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Women as Powerful Communicators


April 2007

If ever there was a time for women to lead, that time is now. Dr. Lois Frankel, best-selling author and coach, shares five communication behaviors from her book, See Jane Lead.

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April 2007

Women as Powerful Communicators

Tom Henschel

We all need powerful mentors. Dr. Lois Frankel is one of mine. I often provide clients with her international bestseller, Nice Girls Don’t Get the Corner Office. I promote this book not merely because she references me and some of my coaching tips but because her counsel is insightful and practical. And it’s not only for women—we would all benefit if we could implement her advice.

Lois’s latest book, See Jane Lead, is being published today. I asked if she’d share ideas from the book about looking and sounding like a leader and she agreed.

Don’t skip these tips if you’re a man. You probably have women whom you’d like to develop. These ideas can help. I support these tips no matter what your gender.

Here’s what Lois has to say:
If ever there was a time for women to lead now is that time—and YOU are the woman.
That’s the premise of See Jane Lead. Throughout history women have made outstanding leaders–we’ve just been too modest to call or think of ourselves as leaders. A combination of nature and nurture provide women with the quintessential qualities needed to lead in this day and age. But when it comes to communicating like leaders, we’ve got a bit of work to do.

  1. Get to the point.
    You’ve heard Tom Henschel say this many times—and it’s a particularly important message for women. Whereas men use about 8,000, women average nearly 20,000 words per day. Consciously cut down your verbal communications by following Tom’s “headline” model: give your most important point first, support it with just two or three sub-points, then stop to ask if there are any questions.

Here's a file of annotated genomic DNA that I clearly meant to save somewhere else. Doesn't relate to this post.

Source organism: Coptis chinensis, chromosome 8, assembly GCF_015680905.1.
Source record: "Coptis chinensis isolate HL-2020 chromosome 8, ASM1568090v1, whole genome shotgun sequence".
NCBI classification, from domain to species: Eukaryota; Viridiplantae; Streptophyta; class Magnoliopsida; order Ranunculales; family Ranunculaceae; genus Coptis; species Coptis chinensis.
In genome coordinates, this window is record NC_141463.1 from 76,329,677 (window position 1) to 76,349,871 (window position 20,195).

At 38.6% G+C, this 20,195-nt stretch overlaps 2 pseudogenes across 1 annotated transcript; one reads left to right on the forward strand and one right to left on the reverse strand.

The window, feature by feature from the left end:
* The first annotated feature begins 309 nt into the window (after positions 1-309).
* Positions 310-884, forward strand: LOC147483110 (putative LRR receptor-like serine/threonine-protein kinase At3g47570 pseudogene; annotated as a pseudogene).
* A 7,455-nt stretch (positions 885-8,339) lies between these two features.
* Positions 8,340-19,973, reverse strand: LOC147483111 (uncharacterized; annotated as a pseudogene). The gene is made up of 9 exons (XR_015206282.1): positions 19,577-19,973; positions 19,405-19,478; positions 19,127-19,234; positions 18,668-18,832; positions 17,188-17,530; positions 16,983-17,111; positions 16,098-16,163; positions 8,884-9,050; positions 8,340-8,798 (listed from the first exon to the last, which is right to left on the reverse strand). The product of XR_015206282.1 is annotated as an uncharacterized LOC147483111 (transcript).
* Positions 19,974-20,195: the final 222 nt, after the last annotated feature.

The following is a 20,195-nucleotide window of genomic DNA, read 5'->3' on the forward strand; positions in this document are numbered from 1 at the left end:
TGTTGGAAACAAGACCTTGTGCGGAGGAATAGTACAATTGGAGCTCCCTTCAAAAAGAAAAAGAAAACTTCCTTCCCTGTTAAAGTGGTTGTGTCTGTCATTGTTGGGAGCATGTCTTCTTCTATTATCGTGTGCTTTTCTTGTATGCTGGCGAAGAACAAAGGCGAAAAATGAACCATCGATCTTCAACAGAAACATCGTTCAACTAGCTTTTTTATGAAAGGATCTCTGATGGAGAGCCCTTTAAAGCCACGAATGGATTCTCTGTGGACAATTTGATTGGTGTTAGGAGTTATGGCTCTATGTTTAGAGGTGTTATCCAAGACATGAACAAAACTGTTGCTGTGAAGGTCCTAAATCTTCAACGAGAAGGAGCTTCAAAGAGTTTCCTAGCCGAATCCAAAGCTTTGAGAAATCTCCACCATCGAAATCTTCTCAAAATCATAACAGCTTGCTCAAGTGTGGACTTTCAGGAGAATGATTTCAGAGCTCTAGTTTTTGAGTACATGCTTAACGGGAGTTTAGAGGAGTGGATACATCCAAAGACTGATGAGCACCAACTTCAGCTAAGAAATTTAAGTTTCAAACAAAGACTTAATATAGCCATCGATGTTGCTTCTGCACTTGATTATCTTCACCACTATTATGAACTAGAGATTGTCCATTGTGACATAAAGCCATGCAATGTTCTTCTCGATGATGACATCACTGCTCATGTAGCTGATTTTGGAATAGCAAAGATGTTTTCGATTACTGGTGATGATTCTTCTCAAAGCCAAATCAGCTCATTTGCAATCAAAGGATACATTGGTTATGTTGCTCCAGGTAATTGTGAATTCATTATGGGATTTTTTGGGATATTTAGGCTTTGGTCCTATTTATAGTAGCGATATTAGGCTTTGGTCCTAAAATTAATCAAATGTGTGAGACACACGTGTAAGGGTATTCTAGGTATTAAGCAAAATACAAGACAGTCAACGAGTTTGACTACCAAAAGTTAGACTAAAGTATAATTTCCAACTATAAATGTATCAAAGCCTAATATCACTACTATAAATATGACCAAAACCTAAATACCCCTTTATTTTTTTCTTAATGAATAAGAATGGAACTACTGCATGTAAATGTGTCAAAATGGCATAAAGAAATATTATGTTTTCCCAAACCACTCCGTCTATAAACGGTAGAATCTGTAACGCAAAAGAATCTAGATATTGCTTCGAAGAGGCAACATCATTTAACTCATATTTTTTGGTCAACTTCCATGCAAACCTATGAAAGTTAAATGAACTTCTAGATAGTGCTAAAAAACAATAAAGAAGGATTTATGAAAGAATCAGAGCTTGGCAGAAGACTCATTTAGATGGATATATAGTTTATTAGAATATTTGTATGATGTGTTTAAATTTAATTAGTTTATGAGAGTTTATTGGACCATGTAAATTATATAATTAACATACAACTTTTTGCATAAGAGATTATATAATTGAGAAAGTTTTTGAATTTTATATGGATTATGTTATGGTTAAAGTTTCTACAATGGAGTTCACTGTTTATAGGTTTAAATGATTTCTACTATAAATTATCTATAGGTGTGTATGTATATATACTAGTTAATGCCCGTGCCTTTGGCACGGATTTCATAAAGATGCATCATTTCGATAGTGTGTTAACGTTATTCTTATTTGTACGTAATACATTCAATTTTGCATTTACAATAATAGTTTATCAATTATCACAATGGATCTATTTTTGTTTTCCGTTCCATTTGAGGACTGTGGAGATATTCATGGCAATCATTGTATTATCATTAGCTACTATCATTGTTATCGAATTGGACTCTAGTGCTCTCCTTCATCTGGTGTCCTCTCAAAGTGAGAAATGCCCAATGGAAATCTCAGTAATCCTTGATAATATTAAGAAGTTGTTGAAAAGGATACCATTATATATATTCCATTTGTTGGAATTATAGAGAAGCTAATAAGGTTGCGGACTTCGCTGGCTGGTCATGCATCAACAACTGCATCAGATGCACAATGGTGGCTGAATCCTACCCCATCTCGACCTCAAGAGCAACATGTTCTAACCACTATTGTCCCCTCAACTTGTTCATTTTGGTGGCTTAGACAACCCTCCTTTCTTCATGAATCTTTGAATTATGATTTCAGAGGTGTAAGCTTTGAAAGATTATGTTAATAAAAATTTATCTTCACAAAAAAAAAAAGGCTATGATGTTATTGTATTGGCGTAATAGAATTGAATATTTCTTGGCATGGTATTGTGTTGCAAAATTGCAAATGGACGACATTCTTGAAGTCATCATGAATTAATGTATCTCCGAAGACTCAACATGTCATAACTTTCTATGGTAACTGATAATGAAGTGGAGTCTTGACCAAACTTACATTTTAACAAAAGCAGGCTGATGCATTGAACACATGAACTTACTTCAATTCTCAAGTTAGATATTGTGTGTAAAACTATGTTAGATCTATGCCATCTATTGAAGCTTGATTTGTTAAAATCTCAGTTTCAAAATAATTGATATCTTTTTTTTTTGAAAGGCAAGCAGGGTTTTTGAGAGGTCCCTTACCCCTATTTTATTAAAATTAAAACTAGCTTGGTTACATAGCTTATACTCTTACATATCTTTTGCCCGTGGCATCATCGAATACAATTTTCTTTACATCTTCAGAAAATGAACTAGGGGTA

2. Use the “I” word more often.
    Women tend to avoid starting a sentence with “I”—they feel it’s too egocentric and not egalitarian enough. But choosing the right time to lead with “I” makes it clear who the point belongs to and strengthens the remainder of the message. Of course if you are speaking for others, using “we” is totally appropriate.
    (Read more about this skill, Speaking for Yourself.)
  3. Turn questions into statements.
    Women have learned to ask questions in lieu of making affirmative statements. It’s a back door approach to getting your point across. The only problem is, when you ask a question you’ve got to be prepared for an answer you might not like. So rather than soften your message with a question, make a statement followed up with a tag-line like, “That’s how I see it and I’d like to hear your opinion as well.” This allows you to engage in appropriate dialogue or negotiation.
  4. Prepare for every presentation you make–and every time you open your mouth it’s a presentation.
    Thinking out loud may be OK for brainstorming sessions, but if you want to sound credible and confident you must mentally prepare what you’re going to say before you say it. It only takes a moment to mentally rehearse a concise statement, question, or point—and that moment will pay dividends.
    (Read more about this skill, Sounding Well-Spoken.)
  5. Give yourself permission to be feminine.
    For too long women were taught they had to sound more like men to be taken seriously. Nothing is further from the truth. Women are great at essential leadership behaviors such as influence, negotiation, coaching, team building precisely because they are women. We use less muscle, coercion, and punitive methods than men and it’s why this generation of workers respond positively to us. Command and control leadership no longer works. Ask someone to jump and they no longer say “how high?”—they ask “why?” And women take the time to answer that question and many more.

That’s Lois’s advice. I hope a lot of it sounds familiar!

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